First, Scotland rattled their sabers and charged the pipes by threatening to pursue a legal remedy agasint World Rugby if their match with Japan had been cancelled due to Typhoon Hagibis.
Cancellation would have resulted in the Scots being sent home.
Second, the match in Yokohama went off as planned and the Cherry Blossoms beat Scotland.
Third, Scotland is eliminated, but at least the elimination was based on play, rather than weather.
Fourth, World Rugby did not take kindly to the threat and a recent report has shown that the organisers of the 2019 Rugby World Cup have referred Scotland to a disputes committee.
It is almost better than the actual football to now has been.
With the minnows gone, it is time to move ahead with New Zealand’s coronation.
Since we invoked New Zealand, are we in the same class as Scottish Rugby Union Chief Mark Dodson?
Dodson’s remarks suggested that if a match involving New Zealand had been threatened, the tournament directors would have found a way to hold the game, on either a different day, time, or at a different venue.
Duh. New Zealand sells tickets. The stands were crammed for their game with Namibia, awash in a sea of Japanese football fans dressed in black.
We would buy a ticket for a Scotland match, provided the Scots played in kilts.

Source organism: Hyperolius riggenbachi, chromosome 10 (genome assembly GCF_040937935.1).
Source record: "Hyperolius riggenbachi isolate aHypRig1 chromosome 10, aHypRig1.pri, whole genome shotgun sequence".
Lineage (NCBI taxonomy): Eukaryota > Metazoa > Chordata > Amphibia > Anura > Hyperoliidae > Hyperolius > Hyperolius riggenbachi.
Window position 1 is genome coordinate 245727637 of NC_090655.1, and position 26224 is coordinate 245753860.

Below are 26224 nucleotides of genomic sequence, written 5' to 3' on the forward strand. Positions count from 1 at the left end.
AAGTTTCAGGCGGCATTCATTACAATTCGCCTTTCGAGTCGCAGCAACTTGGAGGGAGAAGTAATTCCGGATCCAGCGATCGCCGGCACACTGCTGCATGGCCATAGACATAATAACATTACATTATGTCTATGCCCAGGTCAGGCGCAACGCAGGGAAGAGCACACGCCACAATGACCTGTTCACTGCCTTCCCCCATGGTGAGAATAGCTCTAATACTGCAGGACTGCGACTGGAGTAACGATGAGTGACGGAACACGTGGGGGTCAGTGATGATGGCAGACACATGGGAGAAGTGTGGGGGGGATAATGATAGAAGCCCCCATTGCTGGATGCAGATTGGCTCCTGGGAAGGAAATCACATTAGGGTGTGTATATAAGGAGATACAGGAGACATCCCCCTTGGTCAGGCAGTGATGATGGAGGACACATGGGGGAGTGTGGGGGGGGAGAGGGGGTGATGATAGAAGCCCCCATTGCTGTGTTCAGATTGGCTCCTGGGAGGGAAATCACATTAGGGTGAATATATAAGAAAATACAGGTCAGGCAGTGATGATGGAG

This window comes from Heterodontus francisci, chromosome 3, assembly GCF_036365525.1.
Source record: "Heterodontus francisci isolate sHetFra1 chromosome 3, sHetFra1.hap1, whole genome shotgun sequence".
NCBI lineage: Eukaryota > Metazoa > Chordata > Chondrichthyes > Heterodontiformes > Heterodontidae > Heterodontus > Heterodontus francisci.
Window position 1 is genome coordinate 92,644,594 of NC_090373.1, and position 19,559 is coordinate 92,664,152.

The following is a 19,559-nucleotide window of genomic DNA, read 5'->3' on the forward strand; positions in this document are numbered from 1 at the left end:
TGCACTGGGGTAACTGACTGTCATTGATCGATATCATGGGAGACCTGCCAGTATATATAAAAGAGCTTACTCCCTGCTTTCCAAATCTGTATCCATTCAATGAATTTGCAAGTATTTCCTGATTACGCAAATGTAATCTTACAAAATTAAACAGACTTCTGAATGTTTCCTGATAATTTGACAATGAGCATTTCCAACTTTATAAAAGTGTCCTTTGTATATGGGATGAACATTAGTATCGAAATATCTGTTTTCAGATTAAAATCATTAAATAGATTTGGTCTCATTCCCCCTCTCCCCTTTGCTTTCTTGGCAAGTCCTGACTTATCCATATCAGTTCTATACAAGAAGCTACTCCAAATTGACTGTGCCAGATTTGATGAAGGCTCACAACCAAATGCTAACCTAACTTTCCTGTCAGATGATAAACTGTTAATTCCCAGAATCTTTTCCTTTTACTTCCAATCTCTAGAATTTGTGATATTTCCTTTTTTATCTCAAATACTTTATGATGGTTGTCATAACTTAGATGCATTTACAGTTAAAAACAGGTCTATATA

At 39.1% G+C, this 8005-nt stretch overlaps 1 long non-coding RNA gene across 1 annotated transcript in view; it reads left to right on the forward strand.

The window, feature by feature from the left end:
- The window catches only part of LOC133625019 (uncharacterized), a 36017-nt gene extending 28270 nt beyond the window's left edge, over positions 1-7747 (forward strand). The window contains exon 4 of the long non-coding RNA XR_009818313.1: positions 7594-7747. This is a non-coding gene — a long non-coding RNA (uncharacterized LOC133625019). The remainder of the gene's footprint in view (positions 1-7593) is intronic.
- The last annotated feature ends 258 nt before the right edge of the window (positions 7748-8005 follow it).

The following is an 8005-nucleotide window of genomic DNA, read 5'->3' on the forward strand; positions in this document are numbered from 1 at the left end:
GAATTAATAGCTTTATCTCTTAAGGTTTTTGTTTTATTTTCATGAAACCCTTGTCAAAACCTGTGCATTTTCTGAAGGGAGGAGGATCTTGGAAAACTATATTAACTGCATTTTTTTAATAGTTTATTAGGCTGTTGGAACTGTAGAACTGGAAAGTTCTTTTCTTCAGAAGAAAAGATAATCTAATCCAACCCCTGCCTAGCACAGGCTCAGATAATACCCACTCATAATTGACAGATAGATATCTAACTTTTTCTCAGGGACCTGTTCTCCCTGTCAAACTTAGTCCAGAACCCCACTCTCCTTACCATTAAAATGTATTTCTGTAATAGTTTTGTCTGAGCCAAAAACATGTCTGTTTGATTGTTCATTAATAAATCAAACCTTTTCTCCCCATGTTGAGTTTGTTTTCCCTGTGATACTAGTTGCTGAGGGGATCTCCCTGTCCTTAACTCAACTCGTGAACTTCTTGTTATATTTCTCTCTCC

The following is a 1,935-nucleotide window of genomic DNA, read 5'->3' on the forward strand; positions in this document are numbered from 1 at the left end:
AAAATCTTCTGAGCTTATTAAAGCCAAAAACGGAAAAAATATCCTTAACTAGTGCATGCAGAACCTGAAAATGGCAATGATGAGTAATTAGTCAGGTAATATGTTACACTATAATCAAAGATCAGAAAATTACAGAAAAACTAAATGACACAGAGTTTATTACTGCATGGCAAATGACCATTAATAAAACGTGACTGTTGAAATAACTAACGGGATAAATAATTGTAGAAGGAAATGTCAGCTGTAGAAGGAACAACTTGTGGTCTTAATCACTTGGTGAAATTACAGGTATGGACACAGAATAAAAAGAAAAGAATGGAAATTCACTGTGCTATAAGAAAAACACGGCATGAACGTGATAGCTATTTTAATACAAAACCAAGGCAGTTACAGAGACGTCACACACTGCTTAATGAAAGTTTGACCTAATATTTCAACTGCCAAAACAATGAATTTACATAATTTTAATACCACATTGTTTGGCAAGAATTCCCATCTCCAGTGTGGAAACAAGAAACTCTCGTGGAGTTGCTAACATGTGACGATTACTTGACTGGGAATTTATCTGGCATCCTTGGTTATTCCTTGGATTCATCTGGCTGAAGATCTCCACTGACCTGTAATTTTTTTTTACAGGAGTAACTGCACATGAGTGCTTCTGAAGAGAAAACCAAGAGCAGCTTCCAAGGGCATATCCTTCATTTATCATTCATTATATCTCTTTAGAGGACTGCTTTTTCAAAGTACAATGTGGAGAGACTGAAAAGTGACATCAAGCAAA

Tournament director Alan Gilpin, commenting at a news conference, said, “Under our tournament rules, we’re very careful that people behave appropriately and as a result of that we’ve referred to independent disputes committee the behaviour and comments of the Scottish Rugby Union.”
Gilpin also spoke glowingly of the efforts of everyone who contributed to the match with Scotland and Japan going off safely, no small feat considering that almost 70,000 turned out to see the home team.
It is hard to imagine World Rugby doing anything to Scotland that would be any worse than what has been done to them already, writing from a historical perspective, without naming the perpetrators of 900 years of Scottish suppression.
We, too, are capable of being careful when the situation dictates caution.